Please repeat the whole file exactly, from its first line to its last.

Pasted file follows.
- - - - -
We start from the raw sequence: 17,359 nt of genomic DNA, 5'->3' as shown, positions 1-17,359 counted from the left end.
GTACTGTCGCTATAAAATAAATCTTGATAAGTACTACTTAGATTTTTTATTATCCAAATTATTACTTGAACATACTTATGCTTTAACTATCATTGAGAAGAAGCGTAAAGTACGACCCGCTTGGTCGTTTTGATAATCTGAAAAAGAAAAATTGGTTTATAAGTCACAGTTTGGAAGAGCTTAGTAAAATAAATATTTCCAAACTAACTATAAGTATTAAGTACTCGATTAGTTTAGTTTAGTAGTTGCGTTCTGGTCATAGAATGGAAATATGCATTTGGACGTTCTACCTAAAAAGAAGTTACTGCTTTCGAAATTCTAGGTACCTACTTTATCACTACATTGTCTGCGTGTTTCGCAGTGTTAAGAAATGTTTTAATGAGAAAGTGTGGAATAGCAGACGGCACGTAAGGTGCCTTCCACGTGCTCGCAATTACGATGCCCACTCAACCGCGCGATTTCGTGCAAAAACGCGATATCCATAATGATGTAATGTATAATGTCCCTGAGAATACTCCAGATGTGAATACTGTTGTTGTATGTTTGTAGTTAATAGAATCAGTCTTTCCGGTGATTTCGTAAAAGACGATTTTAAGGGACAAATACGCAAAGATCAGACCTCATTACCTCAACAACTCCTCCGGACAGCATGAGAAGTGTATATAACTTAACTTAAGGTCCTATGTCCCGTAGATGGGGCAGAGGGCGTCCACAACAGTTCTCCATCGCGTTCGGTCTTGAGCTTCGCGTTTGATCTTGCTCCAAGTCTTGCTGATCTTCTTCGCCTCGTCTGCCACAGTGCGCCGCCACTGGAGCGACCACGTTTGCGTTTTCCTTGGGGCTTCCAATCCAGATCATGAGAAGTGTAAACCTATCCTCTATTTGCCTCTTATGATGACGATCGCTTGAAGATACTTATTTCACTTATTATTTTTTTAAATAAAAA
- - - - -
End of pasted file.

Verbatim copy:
We start from the raw sequence: 17,359 nt of genomic DNA, 5'->3' as shown, positions 1-17,359 counted from the left end.
GTACTGTCGCTATAAAATAAATCTTGATAAGTACTACTTAGATTTTTTATTATCCAAATTATTACTTGAACATACTTATGCTTTAACTATCATTGAGAAGAAGCGTAAAGTACGACCCGCTTGGTCGTTTTGATAATCTGAAAAAGAAAAATTGGTTTATAAGTCACAGTTTGGAAGAGCTTAGTAAAATAAATATTTCCAAACTAACTATAAGTATTAAGTACTCGATTAGTTTAGTTTAGTAGTTGCGTTCTGGTCATAGAATGGAAATATGCATTTGGACGTTCTACCTAAAAAGAAGTTACTGCTTTCGAAATTCTAGGTACCTACTTTATCACTACATTGTCTGCGTGTTTCGCAGTGTTAAGAAATGTTTTAATGAGAAAGTGTGGAATAGCAGACGGCACGTAAGGTGCCTTCCACGTGCTCGCAATTACGATGCCCACTCAACCGCGCGATTTCGTGCAAAAACGCGATATCCATAATGATGTAATGTATAATGTCCCTGAGAATACTCCAGATGTGAATACTGTTGTTGTATGTTTGTAGTTAATAGAATCAGTCTTTCCGGTGATTTCGTAAAAGACGATTTTAAGGGACAAATACGCAAAGATCAGACCTCATTACCTCAACAACTCCTCCGGACAGCATGAGAAGTGTATATAACTTAACTTAAGGTCCTATGTCCCGTAGATGGGGCAGAGGGCGTCCACAACAGTTCTCCATCGCGTTCGGTCTTGAGCTTCGCGTTTGATCTTGCTCCAAGTCTTGCTGATCTTCTTCGCCTCGTCTGCCACAGTGCGCCGCCACTGGAGCGACCACGTTTGCGTTTTCCTTGGGGCTTCCAATCCAGATCATGAGAAGTGTAAACCTATCCTCTATTTGCCTCTTATGATGACGATCGCTTGAAGATACTTATTTCACTTATTATTTTTTTAAATAAAAA